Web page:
Regulating and monitoring the market is key as the market develops. The Egyptian authorities are eager to confront these issues and to make them a top priority in terms of governance of the market.

“I can very confidently claim that we are far advanced in transparency and disclosure compared to the region and in terms of the enforcement of it as well. We used to have 1,150 companies listed. [This number has decresed to] 370 companies. Coincidently, last week we issued another amendment to a regulation that is stricter so we expect further delisting. It’s difficult to do this at a time when you need income, but we are looking for good quality not quantity now.”

Some are anxious about introducing margin trading at a time like this.

“Part of margin trading we can watch closely, another part we do not always see very well, either because it is unofficially or illegally done. On illegal operations of margin trading, we have managed together with the Capital Market Authority to put things more right. Recently there are at least 10 brokerage firms that had to raise their debt insurance; another five have been stopped from activity for 15 days.”

Moreover, plans to introduce “short selling are still there, but it will be made with ETFs [Exchange Traded Funds] listing,” which Egypt has already developed the regulations for.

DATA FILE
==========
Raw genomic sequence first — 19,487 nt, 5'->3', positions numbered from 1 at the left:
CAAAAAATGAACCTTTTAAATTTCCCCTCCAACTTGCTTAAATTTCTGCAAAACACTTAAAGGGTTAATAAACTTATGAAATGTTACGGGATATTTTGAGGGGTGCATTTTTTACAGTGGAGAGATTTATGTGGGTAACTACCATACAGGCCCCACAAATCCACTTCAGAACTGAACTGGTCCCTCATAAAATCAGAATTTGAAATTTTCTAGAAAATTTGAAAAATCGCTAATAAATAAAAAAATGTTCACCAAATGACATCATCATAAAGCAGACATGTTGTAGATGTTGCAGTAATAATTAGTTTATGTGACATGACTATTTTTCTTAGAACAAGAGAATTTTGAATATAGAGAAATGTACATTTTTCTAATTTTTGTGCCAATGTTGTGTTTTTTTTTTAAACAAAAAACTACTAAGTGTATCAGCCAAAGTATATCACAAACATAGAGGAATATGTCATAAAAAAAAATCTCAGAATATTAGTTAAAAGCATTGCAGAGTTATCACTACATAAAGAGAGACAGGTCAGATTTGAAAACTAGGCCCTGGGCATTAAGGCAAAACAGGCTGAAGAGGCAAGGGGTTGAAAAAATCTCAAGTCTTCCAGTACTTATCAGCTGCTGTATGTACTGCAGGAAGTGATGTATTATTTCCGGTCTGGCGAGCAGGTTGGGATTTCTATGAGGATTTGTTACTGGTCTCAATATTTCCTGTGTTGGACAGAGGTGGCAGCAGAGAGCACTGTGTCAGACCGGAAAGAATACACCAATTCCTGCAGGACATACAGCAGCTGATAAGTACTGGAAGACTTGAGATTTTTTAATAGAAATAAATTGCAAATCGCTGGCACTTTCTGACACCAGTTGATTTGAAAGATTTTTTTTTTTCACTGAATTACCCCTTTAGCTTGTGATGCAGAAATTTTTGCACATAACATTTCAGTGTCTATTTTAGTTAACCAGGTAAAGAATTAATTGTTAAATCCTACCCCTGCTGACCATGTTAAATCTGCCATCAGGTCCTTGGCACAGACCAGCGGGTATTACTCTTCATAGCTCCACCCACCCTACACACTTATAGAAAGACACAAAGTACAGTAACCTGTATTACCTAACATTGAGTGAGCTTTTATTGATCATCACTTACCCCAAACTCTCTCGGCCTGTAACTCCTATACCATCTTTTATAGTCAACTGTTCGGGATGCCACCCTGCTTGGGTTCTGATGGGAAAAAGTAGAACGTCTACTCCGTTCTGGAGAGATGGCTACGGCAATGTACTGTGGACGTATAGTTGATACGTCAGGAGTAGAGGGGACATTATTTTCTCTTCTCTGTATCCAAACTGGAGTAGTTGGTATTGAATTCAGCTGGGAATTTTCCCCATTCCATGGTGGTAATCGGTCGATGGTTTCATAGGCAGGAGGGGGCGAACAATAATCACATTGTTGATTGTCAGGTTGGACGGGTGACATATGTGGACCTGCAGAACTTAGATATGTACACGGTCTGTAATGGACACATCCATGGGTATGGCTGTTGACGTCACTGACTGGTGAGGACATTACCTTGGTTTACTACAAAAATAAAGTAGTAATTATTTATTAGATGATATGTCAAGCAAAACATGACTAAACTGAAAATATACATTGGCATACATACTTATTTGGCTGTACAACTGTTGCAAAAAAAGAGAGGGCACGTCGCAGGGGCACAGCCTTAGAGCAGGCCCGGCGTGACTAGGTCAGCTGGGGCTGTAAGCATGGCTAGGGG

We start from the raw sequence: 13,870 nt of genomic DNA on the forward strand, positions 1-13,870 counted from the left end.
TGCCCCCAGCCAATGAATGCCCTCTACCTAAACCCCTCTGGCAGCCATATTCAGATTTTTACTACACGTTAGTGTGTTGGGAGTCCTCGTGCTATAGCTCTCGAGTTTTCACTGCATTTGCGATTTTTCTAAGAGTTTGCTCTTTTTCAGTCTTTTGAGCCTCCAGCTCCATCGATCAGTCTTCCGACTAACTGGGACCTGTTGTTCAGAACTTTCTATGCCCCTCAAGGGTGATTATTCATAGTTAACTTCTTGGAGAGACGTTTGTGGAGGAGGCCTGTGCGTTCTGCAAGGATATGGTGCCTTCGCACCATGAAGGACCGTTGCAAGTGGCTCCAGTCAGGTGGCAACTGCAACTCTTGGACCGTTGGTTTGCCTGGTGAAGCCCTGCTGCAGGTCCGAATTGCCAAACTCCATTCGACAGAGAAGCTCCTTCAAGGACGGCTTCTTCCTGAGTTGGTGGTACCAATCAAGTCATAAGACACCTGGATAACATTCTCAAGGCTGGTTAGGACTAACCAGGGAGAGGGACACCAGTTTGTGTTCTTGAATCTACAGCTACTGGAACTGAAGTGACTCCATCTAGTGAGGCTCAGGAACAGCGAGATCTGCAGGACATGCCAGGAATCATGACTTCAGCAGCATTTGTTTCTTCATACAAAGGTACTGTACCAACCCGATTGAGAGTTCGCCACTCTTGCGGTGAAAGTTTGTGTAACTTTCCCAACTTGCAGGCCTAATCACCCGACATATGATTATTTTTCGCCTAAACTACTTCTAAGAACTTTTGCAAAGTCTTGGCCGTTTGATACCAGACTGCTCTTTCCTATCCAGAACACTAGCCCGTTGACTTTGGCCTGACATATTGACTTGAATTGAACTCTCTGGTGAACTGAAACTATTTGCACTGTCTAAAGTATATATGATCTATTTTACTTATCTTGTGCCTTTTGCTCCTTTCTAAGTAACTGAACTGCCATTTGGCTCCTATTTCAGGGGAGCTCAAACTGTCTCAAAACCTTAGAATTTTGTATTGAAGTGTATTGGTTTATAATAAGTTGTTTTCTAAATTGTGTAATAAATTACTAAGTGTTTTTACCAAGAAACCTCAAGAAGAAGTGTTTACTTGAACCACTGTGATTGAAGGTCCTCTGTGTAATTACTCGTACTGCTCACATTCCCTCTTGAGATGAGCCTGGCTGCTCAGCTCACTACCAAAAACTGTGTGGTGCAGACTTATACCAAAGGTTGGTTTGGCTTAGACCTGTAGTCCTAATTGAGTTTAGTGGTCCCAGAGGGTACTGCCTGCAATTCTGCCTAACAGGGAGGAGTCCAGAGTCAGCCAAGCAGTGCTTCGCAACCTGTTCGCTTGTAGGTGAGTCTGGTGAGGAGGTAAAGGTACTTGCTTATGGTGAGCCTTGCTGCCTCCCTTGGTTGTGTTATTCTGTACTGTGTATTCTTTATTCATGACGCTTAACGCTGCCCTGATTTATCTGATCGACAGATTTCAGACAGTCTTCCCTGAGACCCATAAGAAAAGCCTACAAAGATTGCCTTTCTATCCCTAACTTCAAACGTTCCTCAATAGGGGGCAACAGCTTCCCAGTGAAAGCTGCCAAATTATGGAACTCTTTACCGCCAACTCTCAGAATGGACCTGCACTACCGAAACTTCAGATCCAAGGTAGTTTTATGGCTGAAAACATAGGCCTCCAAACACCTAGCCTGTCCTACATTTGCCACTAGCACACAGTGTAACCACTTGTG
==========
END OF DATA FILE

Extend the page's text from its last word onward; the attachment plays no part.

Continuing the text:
ETFs are a fund that tracks an index, but can be traded like a stock. Investors can do just about anything with an ETF that they can do with a normal stock, and because ETFs are traded on stock exchanges, they can be bought and sold at any time during the day (unlike most mutual funds).

Today, looking at the structure of market capitalization, almost 90 percent of it is actually traded in the market, and they are all under strict disclosure obligations.

In other words, this is a real reflection of the market.

The new trading platform at the EGX is based on the NASDAQ OMX model and is a sophisticated upgrade and extension of technological, infrastructural and human resource capabilities. This will allow for rules, regulations and tools to be set up to gain higher exposure to global markets and exchanges.

“We worked with NASDAQ OMX for a year and a half, to have a system that accommodates the requirements and characteristics of the Egyptian market while at the same time being no different from any international trading engine.

“We involved and trained the local industry from the beginning. Basically brokerage firms and traders contributed more to the system than we really did.

“It has very important functions for us in terms of the market as a business.

We can operate several markets with different trading characteristics or rules and regulations. With this system we have an exchange traders fund listed on our board, we are trying to encourage cross listings of foreign companies and allow for a new instrument, a replica of Global Depository Receipts (GDR), Egyptian Depository Receipts. And any kind of sukuks, Islamic, non-Islamic, sectoral sukuks will be able to be traded.”

Shawky admits that their plans have been viewed by some as too aggressive in approach, and so they know efforts need to be made to “communicate to the market what we are trying to accomplish with new instruments, to provide a hedging facility to market makers and be the only one in the region to do so.”